The press release says that the “Funding for a unique visual and educational program that will inform Canadians about the wartime actions and sacrifices of Canadian soldiers during the World Wars was announced today by the Honourable Keith Ashfield, Member of Parliament (Fredericton), on behalf of the Honourable Shelly Glover, Minister of Canadian Heritage and Official Languages.”
The Victoria Cross was created by Queen Victoria in 1856, and was awarded to Canadians in all conflicts up to the end of the Second World War. The last Victoria Cross to be awarded to a Canadian was in 1945. There have been 98 Canadian recipients (Canadian-born, serving in the Canadian Army, or having a close link to Canada).
A new Canadian honour, the Canadian Victoria Cross—which retains the same design and the same awarding criteria as the British Victoria Cross—was unveiled by the Governor General on May 16, 2008. It joined a suite of Canadian Military Valour Decorations that include the Star of Military Valour and the Medal of Military Valour.
News has reached us that Tim Cook, adjunct research professor in the Department of History at Carleton University in Ottawa, has been named to the Order of Canada
You will know this name because of Cook’s work at the Canadian War Museum and for his contributions to promoting Canada’s military history as an author, researcher, and curator.
He is the author of eight books, including Shock Troops: Canadians Fighting the Great War, 1917-1918, a winner of the Charles Taylor prize for literary non-fiction. His latest book, The Necessary War, was published this year, and is the first of two volumes on Canadians in the Second World War. The second volume, Fight to the Finish, will be published next fall.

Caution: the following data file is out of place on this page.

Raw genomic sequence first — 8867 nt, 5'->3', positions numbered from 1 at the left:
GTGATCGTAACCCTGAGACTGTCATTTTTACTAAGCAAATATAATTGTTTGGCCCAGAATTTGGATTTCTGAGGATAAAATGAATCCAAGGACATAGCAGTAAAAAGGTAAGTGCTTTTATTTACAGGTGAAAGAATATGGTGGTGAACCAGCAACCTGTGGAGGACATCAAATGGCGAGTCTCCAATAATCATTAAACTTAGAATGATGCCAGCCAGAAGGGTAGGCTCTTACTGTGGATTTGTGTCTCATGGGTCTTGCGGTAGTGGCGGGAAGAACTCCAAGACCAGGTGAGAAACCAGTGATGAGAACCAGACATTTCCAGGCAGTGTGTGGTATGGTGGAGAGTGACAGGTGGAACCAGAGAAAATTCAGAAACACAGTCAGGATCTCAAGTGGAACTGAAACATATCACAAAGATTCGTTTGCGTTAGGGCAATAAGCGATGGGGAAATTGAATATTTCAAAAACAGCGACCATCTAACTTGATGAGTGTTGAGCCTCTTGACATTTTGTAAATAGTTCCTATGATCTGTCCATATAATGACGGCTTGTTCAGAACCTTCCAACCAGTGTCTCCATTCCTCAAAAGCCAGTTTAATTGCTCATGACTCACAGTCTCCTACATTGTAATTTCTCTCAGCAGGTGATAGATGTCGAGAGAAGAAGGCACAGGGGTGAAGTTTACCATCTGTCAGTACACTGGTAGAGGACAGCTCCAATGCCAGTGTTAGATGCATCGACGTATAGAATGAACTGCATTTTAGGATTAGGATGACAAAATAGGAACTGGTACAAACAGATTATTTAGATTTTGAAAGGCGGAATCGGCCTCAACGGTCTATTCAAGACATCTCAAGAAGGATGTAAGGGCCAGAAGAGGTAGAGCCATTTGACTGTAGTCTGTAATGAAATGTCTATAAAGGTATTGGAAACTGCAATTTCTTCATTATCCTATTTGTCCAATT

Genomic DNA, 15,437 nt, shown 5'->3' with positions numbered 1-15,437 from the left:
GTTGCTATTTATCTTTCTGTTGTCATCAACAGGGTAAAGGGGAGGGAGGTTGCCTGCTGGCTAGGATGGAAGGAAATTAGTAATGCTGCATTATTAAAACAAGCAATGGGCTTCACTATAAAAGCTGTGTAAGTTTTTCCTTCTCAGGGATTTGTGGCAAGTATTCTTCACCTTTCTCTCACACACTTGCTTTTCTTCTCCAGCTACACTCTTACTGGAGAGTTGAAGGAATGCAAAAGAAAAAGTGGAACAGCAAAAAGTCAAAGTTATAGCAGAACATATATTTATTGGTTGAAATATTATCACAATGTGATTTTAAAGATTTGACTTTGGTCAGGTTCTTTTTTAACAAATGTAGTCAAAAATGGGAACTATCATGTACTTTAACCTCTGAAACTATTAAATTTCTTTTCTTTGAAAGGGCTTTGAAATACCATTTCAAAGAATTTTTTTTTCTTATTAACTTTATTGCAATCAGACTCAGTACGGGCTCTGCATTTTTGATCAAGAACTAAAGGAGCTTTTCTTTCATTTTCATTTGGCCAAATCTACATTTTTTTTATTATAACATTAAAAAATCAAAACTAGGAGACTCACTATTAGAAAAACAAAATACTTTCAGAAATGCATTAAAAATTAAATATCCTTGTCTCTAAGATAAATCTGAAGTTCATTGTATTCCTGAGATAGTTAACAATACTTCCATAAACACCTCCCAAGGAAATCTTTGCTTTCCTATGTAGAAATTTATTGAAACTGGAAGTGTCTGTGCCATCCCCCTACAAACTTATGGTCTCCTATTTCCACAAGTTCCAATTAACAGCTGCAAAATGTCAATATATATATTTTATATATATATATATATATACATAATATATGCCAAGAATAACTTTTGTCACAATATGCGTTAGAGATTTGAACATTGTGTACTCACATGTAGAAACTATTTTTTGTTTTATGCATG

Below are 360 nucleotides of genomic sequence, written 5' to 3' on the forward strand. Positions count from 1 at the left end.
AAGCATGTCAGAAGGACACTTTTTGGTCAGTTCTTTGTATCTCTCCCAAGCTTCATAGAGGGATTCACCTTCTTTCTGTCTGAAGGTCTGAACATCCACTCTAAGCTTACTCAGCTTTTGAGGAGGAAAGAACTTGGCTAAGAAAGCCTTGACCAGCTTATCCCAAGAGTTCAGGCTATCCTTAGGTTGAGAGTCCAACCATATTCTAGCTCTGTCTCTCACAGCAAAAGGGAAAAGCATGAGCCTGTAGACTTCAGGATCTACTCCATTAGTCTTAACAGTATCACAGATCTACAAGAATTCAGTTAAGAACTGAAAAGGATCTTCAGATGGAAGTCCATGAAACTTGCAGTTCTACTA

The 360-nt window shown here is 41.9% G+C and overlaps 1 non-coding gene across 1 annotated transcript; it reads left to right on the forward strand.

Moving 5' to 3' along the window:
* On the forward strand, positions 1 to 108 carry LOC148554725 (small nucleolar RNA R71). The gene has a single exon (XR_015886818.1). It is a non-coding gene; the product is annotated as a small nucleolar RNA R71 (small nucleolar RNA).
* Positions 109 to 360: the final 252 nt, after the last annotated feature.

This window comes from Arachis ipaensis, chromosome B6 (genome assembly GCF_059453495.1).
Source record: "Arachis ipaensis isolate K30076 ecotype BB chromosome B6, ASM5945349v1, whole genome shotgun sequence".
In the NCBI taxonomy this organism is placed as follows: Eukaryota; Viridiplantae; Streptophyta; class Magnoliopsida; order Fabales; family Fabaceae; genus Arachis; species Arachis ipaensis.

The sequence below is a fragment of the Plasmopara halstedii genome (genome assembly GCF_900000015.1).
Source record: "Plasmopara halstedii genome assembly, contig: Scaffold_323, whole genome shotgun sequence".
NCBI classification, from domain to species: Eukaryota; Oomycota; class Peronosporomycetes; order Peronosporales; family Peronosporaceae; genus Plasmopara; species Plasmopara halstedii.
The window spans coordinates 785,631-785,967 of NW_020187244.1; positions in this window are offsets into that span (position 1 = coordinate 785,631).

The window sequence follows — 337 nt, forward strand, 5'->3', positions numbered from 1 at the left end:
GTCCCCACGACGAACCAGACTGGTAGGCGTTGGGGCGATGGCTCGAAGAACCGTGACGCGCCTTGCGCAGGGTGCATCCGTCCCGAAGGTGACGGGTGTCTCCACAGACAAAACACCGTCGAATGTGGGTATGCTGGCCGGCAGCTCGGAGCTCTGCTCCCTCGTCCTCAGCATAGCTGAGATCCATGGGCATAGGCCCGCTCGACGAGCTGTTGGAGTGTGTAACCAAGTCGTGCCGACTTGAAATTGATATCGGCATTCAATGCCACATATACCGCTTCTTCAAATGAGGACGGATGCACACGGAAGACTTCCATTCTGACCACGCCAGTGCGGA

The Order of Canada, one of our country’s highest civilian honours, was established in 1967 to recognize outstanding achievement, dedication to the community, and service to the nation. Since then, more than 6,000 Canadians from all sectors of society have been invested into the Order.
Have you been following the Early Ontario Teachers & Pupil List 1838-1916 on the Olive Tree Blog at
Although I don’t have any ancestors in Ontario at that time, this list can be important to those people who do.
You might also want to get a copy of Education and Ontario Family History by Marian Press through the Ontario Genealogical Society’s online store at
And that was the week in Canadian genealogy, history, and heritage news!
Reminder: Check the Canadian Week in Review next Monday for the latest in Genealogy, Heritage, and History news in Canada. It’s the ONLY news blog of its kind in country!
The next post will be on 19 January 2015.

Saturday, January 10, 2015

The Archives Association of Ontario offers online courses

The Archives Association of Ontario (AAO) is an organization that supports archival associations, those working in archives, as well as users and supporters of archives. It is made up of 300 members from across the province. It involves itself in a network of archives and archivists providing programs, education, and advocacy. 
They are offering online courses, some of which may interest you.
The courses are -
Caring for Paper-Based Collections
January 20

Creating Access to Your Collections
January 27

Exhibiting Your Collections
February 10

Caring for Oversize Paper Artifacts
February 17

Caring for Scrapbooks
February 24

Writing Your NEH Preservation Assistance Grant (Free)
February 25
Spring sessions include new webinars on digital topics as well as caring for photographs, and emergency preparedness.

Tuesday, April 22, 2014

RootsTech 2015 Call for Papers

RootsTech 2015 will be held in Salt Lake City from February 11–14, 2015, and the RootsTech Content Committee is calling for dynamic presentations that inform and educate both those seeking to begin and those continuing to discovering their family story through technology.